Stream Restoration and Environmental Restoration
|Since its completion nearly ten years ago, the Hidden Valley Ecological Garden / Wellingford Street project has matured nicely. The stream banks are stable and the plants added to the floodplain are thriving.
This project was designed to reduce storm water pollution and erosion, prevent localized flooding and enhance the surrounding community and environment.
Extended maintenance and water quality monitoring continue.
School students on a tour of the
Hidden Valley project
Reduce property damage from flooding
Create a wetland system
Restore stream function and wildlife habitat
Stabilize stream banks
Decrease pollutants in Little Sugar Creek
Improve storm water flow
Add to the aesthetics of the surrounding neighborhood
Provide educational opportunities for schools
Storm Water Services also reduced flood losses by purchasing 20 parcels of land and tearing down 16 homes that had repeatedly flooded. The buyouts provided 13 acres of permanent open space in the floodplain.
||Total Cost: $4,415,000 (approximate)
Acquisition of flood-prone land: $1.3 million
Sources of funding to buy property:
FEMA Hazard Mitigation Grant: $784,664
Storm Water Services fees: $515,336
Stream restoration and water quality enhancements: $3.115 million
Sources of funding for water quality projects:
NC Clean Water Management Trust Fund: $2.24 million
Storm Water Services fees: $875,000
Tackling Little Sugar's big problems
This project is located in the headwaters of Little Sugar Creek. It is one of a series of initiatives to improve water quality in a creek surrounded by dense development.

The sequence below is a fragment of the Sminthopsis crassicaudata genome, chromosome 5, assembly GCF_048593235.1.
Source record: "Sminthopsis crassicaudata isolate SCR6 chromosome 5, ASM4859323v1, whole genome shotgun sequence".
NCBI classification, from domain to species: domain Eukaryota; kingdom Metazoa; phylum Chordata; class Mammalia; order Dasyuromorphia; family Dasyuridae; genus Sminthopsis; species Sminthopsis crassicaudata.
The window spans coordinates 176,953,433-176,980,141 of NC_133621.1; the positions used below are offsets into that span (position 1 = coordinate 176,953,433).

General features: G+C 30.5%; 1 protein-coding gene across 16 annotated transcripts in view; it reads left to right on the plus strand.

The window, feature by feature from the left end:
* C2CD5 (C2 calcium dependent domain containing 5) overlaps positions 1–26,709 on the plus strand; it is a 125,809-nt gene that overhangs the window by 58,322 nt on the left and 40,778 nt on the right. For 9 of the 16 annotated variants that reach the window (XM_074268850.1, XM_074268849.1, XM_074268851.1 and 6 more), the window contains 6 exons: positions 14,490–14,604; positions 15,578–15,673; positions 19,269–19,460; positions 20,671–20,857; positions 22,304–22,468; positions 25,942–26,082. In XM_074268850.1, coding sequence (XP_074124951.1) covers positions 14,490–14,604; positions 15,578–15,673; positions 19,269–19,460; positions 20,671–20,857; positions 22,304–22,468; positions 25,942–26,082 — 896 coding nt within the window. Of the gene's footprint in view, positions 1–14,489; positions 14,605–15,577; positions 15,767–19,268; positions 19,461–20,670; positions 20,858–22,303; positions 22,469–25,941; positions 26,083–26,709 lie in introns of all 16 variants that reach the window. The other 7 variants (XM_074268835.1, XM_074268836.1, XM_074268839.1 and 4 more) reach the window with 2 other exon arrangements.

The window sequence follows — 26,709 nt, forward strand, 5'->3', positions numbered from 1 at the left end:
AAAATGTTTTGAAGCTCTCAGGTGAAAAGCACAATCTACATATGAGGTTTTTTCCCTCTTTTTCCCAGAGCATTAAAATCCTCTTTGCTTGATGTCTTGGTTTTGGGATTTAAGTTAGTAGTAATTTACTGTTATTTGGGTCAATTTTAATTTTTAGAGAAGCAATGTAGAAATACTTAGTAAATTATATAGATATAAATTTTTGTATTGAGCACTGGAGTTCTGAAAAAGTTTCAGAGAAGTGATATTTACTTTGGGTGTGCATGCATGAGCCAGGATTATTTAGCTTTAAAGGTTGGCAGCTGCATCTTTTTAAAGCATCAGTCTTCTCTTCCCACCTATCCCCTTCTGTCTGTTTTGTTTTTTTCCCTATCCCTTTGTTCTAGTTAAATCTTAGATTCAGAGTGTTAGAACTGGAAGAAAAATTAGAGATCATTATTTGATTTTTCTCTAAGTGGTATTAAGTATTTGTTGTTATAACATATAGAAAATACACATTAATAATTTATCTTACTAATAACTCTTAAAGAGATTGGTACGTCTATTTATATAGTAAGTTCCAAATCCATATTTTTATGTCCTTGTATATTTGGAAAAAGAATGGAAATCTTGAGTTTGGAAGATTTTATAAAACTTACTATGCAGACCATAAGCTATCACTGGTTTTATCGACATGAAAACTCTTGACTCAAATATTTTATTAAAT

The major goals of the Hidden Valley project were to improve water quality and aquatic habitat by restoring the stream and by retrofitting storm water wetlands and other BMPs in the surrounding floodplain.
The natural twists and turns of Little Sugar Creek were restored and buffers were added along the banks. Trees and shrubs planted in the buffers reduce erosion and provide a place for wildlife to live.
A series of stormwater wetlands and wet ponds was created along Wellingford Street and Mellow Drive. The wetlands remove some pollutants from storm water and can reduce some flood risks by temporarily storing and releasing excess water. A total of 31,000 trees, bushes and other plants were added in the project area.
Currently, all wetland plants in this project are growing faster than expected. Schools of fish, minnows, insects, frogs, mussels, and many more wildlife species are increasingly present throughout the stream restoration project.
David A. Woodie, P.E.
Charlotte-Mecklenburg Storm Water Services
Award received in 2006 for this project:
"Excellence in Environmental Planning and Conservation" - Centralina Council of Governments